Monday, August 1, 2011

MYSTERY BLOOMS


I don't know the identity of these flowers, but I like them a lot. They grow about two feet high, with three-inch blooms that come in an almost endless variety and combination of hues. The blooms may have a single, almost primitive array of petals; while others sport double or even triple allotments. Each flower is unique. From their start in midsummer, the bright, colorful blooms keep arriving one after another until serious frost. Butterflies, bees, and hummingbirds all find them attractive. Moreover, they somehow strike me as old-fashioned looking and seem  a perfect choice for the cottage garden.

Yet…their name remains a mystery. Myladylove's parents live in the extreme northeastern corner of Tennessee, smack in the middle of the Blue Ridge portion of the vast Appalachian Mountains—that ancient rocky spine which runs southwestward from Newfoundland, Quebec and Maine all the way to Georgian and Alabama. From their hilltop home, a few minutes drive north will take you across the state line into Virginia; head east instead and you'll be in North Carolina…and in not much more time you could make that Kentucky, West Virginia, Georgia, or South Carolina.

Their home, which her Methodist minister father built a few years ago prior to retirement, sits atop a high hill, on mostly open acreage—grassy pasturelands rather than the thick forests of, say, the Great Smokies, and not nearly so high and rugged. There are plenty of woods around, and occasionally a black bear wanders along—but this is really horse-farm country, with lots of stables and riding centers nearby. 

Myladylove's mother not only puts out a big garden—from which she annually cans several hundred jars of everything from green beans to tomatoes, peaches to pickles—but she also grows a variety of flowers, and often sends a package or two of seeds to us in the mail. A few years ago she passed along a handful of flower seeds.



One of those seed packets resulted in the blooms pictured in this post. The story is that a number of years earlier, an old man gave Myladlove's mother a supply of seeds which he said had been passed down through his family for several generations. He didn't know the flower's name, or if he did, Myladylove's mother doesn't remember. I've looked through a few garden flower books, and scrutinized the spring catalogs—but so far, no luck. No one I've asked recognized the plant.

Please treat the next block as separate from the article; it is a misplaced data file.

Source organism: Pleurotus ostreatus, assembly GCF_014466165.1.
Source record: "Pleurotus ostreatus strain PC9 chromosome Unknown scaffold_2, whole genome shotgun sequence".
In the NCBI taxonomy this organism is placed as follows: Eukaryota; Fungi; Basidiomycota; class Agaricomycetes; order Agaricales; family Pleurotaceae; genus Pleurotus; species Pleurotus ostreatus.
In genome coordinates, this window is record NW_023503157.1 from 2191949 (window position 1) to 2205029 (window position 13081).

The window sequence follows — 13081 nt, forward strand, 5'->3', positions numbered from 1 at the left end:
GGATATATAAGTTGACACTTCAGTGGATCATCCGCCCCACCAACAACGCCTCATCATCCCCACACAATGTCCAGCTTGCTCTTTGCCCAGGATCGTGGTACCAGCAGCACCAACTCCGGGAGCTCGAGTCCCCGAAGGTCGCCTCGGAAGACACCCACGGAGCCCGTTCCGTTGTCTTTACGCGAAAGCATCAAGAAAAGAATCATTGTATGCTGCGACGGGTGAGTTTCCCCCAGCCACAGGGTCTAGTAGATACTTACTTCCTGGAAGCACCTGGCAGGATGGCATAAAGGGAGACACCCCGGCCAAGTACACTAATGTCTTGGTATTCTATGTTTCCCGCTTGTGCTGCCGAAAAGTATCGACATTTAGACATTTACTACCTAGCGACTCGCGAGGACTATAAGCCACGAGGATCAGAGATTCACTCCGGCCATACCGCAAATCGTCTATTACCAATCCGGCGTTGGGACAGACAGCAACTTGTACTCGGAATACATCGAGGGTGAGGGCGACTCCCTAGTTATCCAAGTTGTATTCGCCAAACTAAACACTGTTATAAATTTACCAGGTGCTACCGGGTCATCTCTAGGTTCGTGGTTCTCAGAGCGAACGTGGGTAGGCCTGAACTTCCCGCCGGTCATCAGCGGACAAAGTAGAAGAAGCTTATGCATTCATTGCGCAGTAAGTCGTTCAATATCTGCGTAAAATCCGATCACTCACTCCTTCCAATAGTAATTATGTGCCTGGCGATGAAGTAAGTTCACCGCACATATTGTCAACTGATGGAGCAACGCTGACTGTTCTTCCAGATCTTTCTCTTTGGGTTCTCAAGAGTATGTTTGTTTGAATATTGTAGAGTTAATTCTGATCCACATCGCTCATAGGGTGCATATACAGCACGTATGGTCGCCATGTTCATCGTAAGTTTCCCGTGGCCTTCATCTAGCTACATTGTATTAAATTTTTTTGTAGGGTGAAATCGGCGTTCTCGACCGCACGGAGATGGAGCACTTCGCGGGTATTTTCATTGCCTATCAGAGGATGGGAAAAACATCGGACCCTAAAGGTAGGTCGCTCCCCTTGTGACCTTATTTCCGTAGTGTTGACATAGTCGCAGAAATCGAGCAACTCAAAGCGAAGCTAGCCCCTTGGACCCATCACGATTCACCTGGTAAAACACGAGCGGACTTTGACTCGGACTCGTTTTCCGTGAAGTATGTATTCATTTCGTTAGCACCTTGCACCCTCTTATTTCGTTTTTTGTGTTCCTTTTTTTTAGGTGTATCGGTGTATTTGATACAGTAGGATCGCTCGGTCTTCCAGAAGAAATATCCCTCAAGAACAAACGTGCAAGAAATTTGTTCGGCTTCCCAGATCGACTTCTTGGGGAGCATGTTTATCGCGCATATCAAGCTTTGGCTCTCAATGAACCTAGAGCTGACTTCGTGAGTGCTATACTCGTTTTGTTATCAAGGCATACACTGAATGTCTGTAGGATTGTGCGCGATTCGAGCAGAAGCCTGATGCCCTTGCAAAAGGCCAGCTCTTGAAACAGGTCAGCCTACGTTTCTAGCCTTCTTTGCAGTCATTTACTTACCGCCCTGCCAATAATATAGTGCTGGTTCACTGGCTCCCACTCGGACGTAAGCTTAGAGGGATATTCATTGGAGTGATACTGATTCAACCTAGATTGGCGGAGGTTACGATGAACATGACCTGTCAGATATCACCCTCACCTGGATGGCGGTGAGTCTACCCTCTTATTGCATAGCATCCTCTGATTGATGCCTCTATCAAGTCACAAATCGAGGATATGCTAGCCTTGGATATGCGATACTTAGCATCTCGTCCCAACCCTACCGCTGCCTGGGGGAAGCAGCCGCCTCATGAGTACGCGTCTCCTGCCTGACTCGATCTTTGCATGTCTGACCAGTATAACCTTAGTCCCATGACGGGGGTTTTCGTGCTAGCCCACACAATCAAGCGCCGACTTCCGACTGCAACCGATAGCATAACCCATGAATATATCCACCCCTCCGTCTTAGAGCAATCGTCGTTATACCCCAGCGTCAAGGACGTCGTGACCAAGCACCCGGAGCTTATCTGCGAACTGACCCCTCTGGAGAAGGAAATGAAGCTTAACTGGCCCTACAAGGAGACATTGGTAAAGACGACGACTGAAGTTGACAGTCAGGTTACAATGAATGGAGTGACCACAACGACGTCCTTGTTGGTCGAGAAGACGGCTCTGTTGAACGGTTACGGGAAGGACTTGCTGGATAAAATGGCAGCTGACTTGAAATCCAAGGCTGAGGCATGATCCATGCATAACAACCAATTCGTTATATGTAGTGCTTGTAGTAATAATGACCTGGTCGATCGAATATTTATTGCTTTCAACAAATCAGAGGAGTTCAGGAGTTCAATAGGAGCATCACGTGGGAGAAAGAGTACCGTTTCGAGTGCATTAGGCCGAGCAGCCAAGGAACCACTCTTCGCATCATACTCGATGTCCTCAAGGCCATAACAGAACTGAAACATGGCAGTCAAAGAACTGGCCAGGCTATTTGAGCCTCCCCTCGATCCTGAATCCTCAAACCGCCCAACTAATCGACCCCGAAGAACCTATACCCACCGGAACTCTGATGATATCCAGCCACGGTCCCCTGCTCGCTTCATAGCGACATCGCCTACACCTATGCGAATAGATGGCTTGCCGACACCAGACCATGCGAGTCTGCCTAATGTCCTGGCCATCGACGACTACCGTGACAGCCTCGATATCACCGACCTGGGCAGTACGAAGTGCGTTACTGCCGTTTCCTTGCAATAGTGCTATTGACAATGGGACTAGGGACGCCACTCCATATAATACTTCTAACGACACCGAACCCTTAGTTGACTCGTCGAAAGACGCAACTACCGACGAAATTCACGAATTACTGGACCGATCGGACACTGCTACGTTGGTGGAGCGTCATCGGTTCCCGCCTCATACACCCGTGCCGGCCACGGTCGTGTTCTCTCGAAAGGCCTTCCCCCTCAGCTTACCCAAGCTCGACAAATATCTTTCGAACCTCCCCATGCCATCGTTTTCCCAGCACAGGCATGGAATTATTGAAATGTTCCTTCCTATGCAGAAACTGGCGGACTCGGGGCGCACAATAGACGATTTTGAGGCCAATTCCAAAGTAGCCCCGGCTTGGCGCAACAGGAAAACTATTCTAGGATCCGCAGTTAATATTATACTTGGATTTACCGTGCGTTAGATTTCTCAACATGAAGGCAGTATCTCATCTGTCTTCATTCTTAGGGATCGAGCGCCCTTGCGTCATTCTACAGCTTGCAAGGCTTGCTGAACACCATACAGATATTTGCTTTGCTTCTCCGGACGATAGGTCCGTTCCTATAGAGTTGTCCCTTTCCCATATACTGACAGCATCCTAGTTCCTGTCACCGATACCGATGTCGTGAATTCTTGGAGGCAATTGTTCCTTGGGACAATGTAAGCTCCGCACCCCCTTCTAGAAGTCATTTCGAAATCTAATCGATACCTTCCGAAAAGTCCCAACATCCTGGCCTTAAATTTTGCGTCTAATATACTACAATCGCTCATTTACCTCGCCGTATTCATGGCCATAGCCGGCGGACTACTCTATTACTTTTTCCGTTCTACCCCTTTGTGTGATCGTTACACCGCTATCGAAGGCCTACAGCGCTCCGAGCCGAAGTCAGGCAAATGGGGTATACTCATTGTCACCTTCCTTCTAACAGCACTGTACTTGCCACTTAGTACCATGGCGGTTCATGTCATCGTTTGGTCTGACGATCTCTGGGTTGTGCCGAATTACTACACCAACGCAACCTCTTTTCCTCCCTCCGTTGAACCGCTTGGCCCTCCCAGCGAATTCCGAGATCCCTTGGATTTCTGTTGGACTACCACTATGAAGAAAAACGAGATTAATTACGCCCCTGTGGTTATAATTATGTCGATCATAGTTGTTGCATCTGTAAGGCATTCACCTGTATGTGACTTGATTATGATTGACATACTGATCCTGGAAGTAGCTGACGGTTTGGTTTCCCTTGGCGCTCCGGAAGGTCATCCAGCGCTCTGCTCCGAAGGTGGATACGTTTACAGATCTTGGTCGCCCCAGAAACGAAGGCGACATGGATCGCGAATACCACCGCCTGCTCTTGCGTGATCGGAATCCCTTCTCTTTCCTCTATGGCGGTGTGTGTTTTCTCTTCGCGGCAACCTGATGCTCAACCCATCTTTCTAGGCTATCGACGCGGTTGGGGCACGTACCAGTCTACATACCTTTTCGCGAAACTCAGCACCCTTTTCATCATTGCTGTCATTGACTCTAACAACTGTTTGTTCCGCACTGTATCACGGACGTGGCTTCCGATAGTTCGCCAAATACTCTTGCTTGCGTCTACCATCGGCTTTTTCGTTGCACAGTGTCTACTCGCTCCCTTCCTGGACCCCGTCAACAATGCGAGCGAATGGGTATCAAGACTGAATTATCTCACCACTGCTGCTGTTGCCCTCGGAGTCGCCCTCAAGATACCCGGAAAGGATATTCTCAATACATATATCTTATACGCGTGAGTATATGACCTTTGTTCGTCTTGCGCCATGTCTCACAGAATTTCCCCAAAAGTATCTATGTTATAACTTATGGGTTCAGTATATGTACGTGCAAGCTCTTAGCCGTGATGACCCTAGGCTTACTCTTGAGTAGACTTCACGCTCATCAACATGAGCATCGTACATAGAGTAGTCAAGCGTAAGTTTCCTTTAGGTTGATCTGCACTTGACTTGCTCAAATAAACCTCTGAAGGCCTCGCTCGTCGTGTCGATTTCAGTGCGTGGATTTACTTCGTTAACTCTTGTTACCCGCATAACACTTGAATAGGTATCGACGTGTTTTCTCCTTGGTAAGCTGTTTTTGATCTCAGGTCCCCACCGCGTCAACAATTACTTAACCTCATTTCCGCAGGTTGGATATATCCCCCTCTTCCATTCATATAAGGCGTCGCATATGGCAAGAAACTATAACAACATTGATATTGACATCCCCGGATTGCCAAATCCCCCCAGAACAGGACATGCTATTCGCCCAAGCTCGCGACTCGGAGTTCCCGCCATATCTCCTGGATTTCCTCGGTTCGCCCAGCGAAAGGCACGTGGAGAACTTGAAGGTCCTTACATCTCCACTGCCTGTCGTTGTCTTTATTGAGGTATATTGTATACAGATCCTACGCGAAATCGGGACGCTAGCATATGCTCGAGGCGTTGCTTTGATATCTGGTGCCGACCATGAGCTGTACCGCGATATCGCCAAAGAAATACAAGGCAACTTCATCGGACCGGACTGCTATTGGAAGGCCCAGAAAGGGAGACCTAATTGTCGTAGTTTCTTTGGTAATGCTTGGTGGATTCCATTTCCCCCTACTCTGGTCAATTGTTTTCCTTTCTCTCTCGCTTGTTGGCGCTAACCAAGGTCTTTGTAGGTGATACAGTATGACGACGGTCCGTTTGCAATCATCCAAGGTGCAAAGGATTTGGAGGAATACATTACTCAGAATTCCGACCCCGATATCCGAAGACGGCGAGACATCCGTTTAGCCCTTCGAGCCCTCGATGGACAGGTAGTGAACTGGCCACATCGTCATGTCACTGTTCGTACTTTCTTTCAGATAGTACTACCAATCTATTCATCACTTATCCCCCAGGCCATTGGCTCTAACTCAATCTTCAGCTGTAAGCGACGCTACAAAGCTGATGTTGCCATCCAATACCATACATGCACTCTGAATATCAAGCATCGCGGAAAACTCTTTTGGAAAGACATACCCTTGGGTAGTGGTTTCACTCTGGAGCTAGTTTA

Now I'm not saying this is a rare plant, or even uncommon…just that I'm stumped as to its name. It may be as common as marigolds, something everyone but me knows immediately. At best I'm a dabbler when it comes to garden flowers. While you don't need to know the name of flower to appreciate its beauty, I'm hoping someone knows this one.



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24 comments:

ellen abbott said...

Zinnias.

Kelly said...

Grizz, they remind me of an older variety of zinnias my Grandma used to grow in her garden. She would save the seeds every year and plant them. She gave me seeds too, and I grew them for years at my parents house when I was a kid. I love them! Do the goldfinch love their seeds in the autumn? I'd even see hummingbirds sipping their nectar...

Bonnie said...

They are quintessential cottage garden flowers.

My guess is that they are a hybrid cross between marigolds and gerberas. However, it should be noted that my main claim to fame in the garden department is in appreciation and wonder - not expertise.

Cicero Sings said...

I would think these are Zinnias

Bonnie said...

me again - just asked myself what my mother would say they are - and the word 'primrose' came up. Hmmm - wish I could call her. She would know. On walks she would identify every bird from their song and every flower, wildflower, weed, or edible leaf we would pass. Somehow I always believed I would be able to ask Mom ...

Grizz………… said...

Ellen…

Ahhhh…mystery solved. And as I suspected the answer is one of those Garden Flowers 101 I.D.s which anyone with a planting trowel and a sprinkling can would know—which shows you the gaps in my education.

Actually, what threw me when looking at books and catalogs is that my flowers mostly have the single row of petals, not the multiple rows in the usual photos, which make zinnia blooms look sort of like small chrysanthemums, also mine often have blooms with several colors in a single flower—unlike most catalog images; plus mine are almost every shade in the rainbow, and photos tend to show mono-colors, all reds, purples, pinks, whites, yellows, etc.

But I'm glad to finally know what they are…even if it's embarrassing to be so dumb. Thank you!

Grizz………… said...

Kelly…

I think you've hit on the key in that, and the fact that your grandmother collected seed and grew similar plants squares with what I know about my plants. As I said in the post, these seeds have been collected each fall and planted the following spring for many decades. ("Generations" was the word used.) So who knows how long this particular variety has been going? They are almost certainly an old style—and I think their appearance reveals that heritage of being haded down from an earlier age. They just look old and less modern than the photos in the catalogs, which is my best excuse for not recognizing them when I tried to match picture to plant.

When the old man passed them on to Myladylove's mother, he gave her a standard-size brown paper grocery bag full! Hundreds of thousands of seeds, because I'm told he has borders around his property a dozen feet wide and hundreds of feet long of just this plant. And Myladylove's mother also plants a wide, long border along one side of her big garden, and more along their drive which runs a couple hundred yards from the road up the hill to their home.